The Sierra Leone Telegraph: 7 September 2014
President Koroma has ordered a complete lockdown of the country for a period of three days.
This decision by the president it is understood, is a necessary evil, in his desperation to kickstart a comprehensive programme of door to door Ebola disease control and crisis management.
Starting from 12.00am, Friday 19th September, 2014, everyone in the country will remain indoors, until 11.59pm on Sunday 21st September 2014.
Will it work, or is the government creating a rod for its own back?
This latest Ebola containment strategy may be new and radical, but draws its legality from the existing state of emergency approved by parliament last month.
It gives the president wide ranging powers, including curfews and the deployment of the military and police.
Last month’s declaration of state of emergency across the country, is still in force and requires citizens to stay indoors between the hours of 5.00pm and 5.00am, as part of efforts to control the spread of the virus.
At a meeting held at State House yesterday by the presidential Ebola Task Force, it was resolved that a national lockdown must be ordered, if Ebola must be defeated.
But there are doubts as to whether a three day lockdown will have any impact in controlling the virus.
Observers say that this new strategy is the brainchild of the new health minister designate, notwithstanding the negative economic and social consequences the lockdown is likely to have across the country.
But the government believes that with the three days lockdown, health workers will be able to conduct door to door investigation to check if there are patients with high temperature and other associated symptoms, being kept at home.
The new Public Health legislation, makes it unlawful for anyone to harbour patients showing signs and symptoms of Ebola.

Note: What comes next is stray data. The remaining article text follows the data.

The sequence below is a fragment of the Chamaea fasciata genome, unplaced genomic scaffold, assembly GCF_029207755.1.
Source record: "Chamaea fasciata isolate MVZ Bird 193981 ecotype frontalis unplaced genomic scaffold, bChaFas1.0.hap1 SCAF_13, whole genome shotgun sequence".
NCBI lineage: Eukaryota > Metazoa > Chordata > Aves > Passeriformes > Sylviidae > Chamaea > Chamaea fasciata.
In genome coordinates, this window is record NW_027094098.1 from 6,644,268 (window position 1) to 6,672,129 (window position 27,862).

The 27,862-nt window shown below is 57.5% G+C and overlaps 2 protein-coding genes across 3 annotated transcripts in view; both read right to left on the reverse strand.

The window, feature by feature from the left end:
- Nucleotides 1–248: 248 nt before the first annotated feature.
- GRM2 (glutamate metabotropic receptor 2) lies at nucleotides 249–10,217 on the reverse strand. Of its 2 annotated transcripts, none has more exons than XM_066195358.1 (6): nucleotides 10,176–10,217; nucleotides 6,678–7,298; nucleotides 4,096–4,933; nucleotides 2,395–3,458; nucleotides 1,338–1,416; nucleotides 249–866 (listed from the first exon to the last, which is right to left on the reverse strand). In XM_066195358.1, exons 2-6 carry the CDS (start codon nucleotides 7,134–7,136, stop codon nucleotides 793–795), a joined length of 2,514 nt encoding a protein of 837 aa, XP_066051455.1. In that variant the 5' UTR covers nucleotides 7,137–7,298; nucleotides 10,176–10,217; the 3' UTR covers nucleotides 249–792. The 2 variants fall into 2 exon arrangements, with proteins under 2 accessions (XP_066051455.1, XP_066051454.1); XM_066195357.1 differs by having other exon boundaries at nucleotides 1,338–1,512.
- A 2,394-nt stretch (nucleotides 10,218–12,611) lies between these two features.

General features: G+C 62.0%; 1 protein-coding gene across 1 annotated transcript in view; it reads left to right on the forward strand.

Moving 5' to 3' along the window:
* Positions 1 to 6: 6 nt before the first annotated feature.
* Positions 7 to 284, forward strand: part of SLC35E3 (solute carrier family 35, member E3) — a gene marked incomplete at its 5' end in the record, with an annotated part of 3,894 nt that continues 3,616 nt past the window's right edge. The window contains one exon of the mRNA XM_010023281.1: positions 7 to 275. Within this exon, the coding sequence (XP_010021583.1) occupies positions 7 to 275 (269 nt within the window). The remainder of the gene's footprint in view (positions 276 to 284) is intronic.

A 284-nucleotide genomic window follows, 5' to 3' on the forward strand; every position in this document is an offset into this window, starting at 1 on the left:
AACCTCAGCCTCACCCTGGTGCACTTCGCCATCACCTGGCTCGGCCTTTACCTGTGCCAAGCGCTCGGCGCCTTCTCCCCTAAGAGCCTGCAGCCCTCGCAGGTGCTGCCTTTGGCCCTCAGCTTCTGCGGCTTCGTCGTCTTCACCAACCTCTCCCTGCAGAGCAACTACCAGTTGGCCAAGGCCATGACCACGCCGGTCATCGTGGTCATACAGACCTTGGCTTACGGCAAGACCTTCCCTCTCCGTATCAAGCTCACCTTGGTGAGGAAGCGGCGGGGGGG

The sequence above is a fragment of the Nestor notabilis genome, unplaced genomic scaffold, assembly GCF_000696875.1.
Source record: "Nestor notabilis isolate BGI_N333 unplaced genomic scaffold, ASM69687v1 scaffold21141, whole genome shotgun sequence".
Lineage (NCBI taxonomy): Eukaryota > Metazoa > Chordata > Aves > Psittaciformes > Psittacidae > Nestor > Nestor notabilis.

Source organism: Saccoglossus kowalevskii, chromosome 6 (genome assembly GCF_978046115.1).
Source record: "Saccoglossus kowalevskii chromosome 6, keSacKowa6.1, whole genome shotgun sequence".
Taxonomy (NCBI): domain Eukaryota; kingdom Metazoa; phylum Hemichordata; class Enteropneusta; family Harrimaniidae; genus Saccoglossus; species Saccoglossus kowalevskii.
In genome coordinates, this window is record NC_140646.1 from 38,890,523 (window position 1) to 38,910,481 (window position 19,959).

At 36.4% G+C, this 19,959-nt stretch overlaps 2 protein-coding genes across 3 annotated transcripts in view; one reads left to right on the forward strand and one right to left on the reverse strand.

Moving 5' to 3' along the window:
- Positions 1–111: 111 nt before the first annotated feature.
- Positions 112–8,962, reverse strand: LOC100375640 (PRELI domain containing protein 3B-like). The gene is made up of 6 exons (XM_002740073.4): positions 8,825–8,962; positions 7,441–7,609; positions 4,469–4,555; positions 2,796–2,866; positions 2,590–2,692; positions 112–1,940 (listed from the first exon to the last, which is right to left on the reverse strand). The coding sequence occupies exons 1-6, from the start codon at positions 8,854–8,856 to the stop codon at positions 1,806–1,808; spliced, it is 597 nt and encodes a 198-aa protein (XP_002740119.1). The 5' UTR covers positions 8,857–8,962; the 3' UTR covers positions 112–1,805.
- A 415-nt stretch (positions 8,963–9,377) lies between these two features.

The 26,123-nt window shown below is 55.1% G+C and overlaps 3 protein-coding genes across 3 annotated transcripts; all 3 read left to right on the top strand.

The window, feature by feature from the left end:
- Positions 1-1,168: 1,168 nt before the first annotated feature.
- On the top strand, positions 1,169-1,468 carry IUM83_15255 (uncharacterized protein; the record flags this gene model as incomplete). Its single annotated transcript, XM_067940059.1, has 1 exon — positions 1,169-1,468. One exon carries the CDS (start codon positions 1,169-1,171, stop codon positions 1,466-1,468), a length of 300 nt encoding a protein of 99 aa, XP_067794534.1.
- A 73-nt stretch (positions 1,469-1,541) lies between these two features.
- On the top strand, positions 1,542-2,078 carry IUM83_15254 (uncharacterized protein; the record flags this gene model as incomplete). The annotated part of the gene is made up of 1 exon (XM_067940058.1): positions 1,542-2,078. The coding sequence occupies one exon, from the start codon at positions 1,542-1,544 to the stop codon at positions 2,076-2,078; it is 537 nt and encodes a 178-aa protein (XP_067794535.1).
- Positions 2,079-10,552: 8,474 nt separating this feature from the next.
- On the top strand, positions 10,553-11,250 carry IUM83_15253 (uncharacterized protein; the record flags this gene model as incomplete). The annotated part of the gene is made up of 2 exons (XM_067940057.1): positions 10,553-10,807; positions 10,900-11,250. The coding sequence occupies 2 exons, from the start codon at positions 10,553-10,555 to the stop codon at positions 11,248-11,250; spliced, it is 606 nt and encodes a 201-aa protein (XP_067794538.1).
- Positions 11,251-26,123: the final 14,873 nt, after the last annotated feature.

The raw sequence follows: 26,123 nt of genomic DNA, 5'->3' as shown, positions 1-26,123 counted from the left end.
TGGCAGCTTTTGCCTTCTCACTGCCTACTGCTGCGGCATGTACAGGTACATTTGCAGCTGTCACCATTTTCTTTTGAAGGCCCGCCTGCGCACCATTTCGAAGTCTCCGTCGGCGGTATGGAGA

Hence, the three day lockdown door to door search, will prove on the one hand to be a massive challenge for the authorities, as much for human rights groups, who must ensure the protection and safeguarding of individuals’ civil liberty.
What experiences of the current policy of search and snatch by the authorities have shown, is that the persistent breach of patients’ right to confidentiality and dignity, must be curtailed.
Far too many people in Sierra Leone, though suspected of the virus, or having made a full recovery, are now battling with the immense social stigma, caused by the negligence of those who should have respected and protected their confidentiality.
With the arrival of 48 metric tons of medicines and protective wear, sent to Sierra Leone by Unicef and the World Bank, it is understood that each household visited by the health workers during the three day lockdown, could receive a course of antibiotics and hand sanitisers to help stem the virus.
But sceptics are far from being convinced about the medical effectiveness of the lockdown.
Speaking under anonymity a senior Sierra Leonean doctor said: “A three day lockdown could be disastrous for those suffering from non-ebola conditions and are in need of emergency care, such as pregnancy, stroke, lung and heart disease, and children in need of paediatric care.
“I do hope the ministry of health knows what they are doing, otherwise not only will we be counting the number of those dead from Ebola, but the huge number that could be killed by the lockdown.”
A British virologist speaking to the BBC today, also expressed doubts about the rationale behind the three day lockdown.
He said that given the fact that it takes 21 days for the Ebola virus to incubate, a three day lockdown is unlikely to stop the spread of the virus.
Whilst the cost-effectiveness of the three day lockdown is being calculated ahead of the two weeks countdown, there are fears prices of basic household items will soar, as the rush to fill up the family pantry begins.
Last night, Freetown experienced its worst flooding due to heavy rains, closing major roads and markets.
And should this poor weather continue, the lockdown will certainly become the government’s worst possible nightmare, and a recipe for widespread civil unrest.
Has president Koroma created a rod for his own back?